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Pharmacists set to work in GP surgeries

The aim of the RCGP and RPS plans is to take pressure off GPs and improve access for patients

Ingrid Torjesen

Tuesday, 17 March 2015

The Royal College of General Practitioners (RCGP) and the Royal Pharmaceutical Society (RPS) have come up with plans for pharmacists to work in GP surgeries in a bid to ease pressures.

GP practices are estimated to have 370m patient consultations this year – 70m more than five years ago – due to an ageing population and more patients being treated for long-term and complex conditions. But as demand has risen rapidly, the number of GPs in England has remained relatively stagnant.

In contrast there is an over-supply of pharmacists who train as clinicians for five years - one year less than a doctor, one year more than a nurse – and could step in to treat patients directly at the surgery.

The proposals would see pharmacists working as part of the general practice team, much in the same way as practice nurses to improve patient safety and care and, crucially, reduce waiting times for GP appointments.

Pharmacists would work closely with GPs and other colleagues to resolve day to day medicine issues, particularly for patients with long-term conditions and who are taking a number of different medications. They would also liaise with hospitals, community pharmacists and care homes to ensure seamless care for patients.

According to RCGP research, there will be 67m occasions during 2015 when patients will have to wait a week or more to see a GP or practice nurse. The RCGP is calling for the NHS budget for general practice to be increased to 11% by 2017 – it is currently just over 8% - and for 8,000 more GPs in England by the end of the next parliament.

Dr Maureen Baker, chair of the RCGP, said: “Waiting times for a GP appointment are now a national talking point – and a national cause for concern, not least amongst GPs themselves.

“But, even if we were to get an urgent influx of extra funding and more GPs, we could not turn around the situation overnight due to the length of time it takes to train a GP.

“Yet we already have a ‘hidden army’ of highly-trained pharmacists who could provide a solution.” She added: “This isn’t about having a pharmacy premises within a surgery, but about making full use of the pharmacist’s clinical skills to help patients and the over-stretched GP workforce.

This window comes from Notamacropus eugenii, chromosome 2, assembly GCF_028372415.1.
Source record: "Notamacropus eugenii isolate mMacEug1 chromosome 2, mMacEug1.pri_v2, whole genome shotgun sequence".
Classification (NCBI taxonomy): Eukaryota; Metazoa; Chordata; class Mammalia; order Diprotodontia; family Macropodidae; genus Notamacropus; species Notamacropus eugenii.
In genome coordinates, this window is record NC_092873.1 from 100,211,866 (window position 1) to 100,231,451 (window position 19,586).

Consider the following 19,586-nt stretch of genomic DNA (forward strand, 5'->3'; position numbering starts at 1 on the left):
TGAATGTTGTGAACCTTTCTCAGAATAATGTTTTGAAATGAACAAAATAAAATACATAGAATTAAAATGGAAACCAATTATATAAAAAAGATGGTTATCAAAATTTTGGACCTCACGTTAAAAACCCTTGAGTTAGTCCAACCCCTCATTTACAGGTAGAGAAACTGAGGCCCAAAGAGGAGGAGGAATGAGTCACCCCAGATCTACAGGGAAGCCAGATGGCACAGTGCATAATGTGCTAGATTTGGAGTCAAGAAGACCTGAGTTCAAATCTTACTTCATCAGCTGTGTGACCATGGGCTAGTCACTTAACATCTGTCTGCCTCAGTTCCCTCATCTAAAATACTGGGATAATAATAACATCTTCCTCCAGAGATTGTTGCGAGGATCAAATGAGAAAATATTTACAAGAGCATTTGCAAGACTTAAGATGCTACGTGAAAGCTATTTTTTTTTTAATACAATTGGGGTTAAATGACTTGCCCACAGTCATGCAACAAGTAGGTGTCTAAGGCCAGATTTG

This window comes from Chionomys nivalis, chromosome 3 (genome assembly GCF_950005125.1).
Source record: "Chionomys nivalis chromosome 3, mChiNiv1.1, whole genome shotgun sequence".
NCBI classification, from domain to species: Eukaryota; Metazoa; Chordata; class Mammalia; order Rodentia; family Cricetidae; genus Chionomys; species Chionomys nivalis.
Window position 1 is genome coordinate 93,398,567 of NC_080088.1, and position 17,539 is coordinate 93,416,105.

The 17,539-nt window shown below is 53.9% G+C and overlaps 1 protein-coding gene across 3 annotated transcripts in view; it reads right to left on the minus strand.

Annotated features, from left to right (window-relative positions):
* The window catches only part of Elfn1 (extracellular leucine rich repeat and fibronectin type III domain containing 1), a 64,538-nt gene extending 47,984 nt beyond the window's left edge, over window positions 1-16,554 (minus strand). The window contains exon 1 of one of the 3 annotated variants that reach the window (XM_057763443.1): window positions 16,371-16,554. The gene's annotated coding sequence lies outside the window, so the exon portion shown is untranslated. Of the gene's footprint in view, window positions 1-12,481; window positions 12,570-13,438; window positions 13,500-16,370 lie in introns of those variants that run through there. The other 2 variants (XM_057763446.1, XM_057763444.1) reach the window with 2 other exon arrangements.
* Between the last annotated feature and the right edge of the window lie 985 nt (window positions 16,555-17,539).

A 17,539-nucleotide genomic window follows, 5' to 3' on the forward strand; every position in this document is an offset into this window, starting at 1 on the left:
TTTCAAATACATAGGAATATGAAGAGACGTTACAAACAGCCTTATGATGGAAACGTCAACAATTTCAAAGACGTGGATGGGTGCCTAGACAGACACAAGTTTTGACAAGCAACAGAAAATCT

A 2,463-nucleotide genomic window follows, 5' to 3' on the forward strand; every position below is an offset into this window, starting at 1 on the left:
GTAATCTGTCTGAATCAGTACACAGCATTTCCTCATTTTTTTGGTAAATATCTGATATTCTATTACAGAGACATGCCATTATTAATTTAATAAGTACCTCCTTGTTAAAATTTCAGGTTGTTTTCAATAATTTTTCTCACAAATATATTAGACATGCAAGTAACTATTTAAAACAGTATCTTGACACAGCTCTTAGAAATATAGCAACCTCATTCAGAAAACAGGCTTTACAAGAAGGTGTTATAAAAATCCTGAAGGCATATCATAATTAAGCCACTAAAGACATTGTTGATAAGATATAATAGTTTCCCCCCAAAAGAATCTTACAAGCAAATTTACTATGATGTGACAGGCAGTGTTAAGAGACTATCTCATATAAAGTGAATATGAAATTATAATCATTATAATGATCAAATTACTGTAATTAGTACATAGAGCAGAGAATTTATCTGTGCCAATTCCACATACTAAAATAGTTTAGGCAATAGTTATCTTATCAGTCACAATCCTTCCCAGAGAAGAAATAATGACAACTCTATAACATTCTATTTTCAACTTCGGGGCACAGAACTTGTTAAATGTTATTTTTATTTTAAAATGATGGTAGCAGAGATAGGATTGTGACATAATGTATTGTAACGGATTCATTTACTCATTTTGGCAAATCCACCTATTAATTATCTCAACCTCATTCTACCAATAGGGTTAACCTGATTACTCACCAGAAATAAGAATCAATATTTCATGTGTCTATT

“Patients with long-term conditions such as asthma or diabetes with complex medicine needs would particularly benefit from having a pharmacist to help them navigate the conflicting and confusing information they sometimes receive about their treatment as they move between hospital and community care.

“Practice teams can also benefit from a pharmacist’s advice to help avoid medicines waste, improve the management of medicines and rationalise costs at this time of a squeeze on NHS finances.” 

David Branford, chair of the RPS English Board said: “Pharmacists can consult with and treat patients directly, relieving GPs of casework and enabling them to focus their skills where they are most needed, for example on diagnosing and treating patients with complex conditions.  

“As part of the multidisciplinary team, pharmacists can advise other professionals about medicines, resolve problems with prescriptions and reduce prescribing errors.”

Dr Chaand Nagpaul, BMA GP committee chair, said that placing more pharmacists into GP practice teams is a move that the BMA has been advocating for some time.

“This proposal has the potential to improve the skills mix in local GP services and raise the number of healthcare professionals on hand to provide help to patients. This will be a welcome step forward given that GP practices are currently under unprecedented strain from rising patient demand and falling resources.”

However, he warned for the plans to work properly there will need to be additional resources to enable enough pharmacists to be placed in GP surgeries. “A further limiting factor at present is that many GP practices are struggling because their buildings are inadequate or don't have space to expand staffing,” he said. “If we are to realise the potential behind this announcement, there will need to be a well thought out, adequately resourced plan to ensure it is delivered effectively.”

Katherine Murphy, chief executive of the Patients Association said patients were experiencing increasing difficulties obtaining a GP appointment and the plan for GPs and pharmacists to work together is “an innovate step in the right direction”. “Of course, there must always be concerns that the pharmacists who undertake this work have the relevant skills and qualifications to treat patients, and with care,” she said.  

“The Patients Association are confident that assuring safety has been uppermost in the minds of The Royal College of General Practitioners and the Royal Pharmaceutical Society, who have come up with the plans.”

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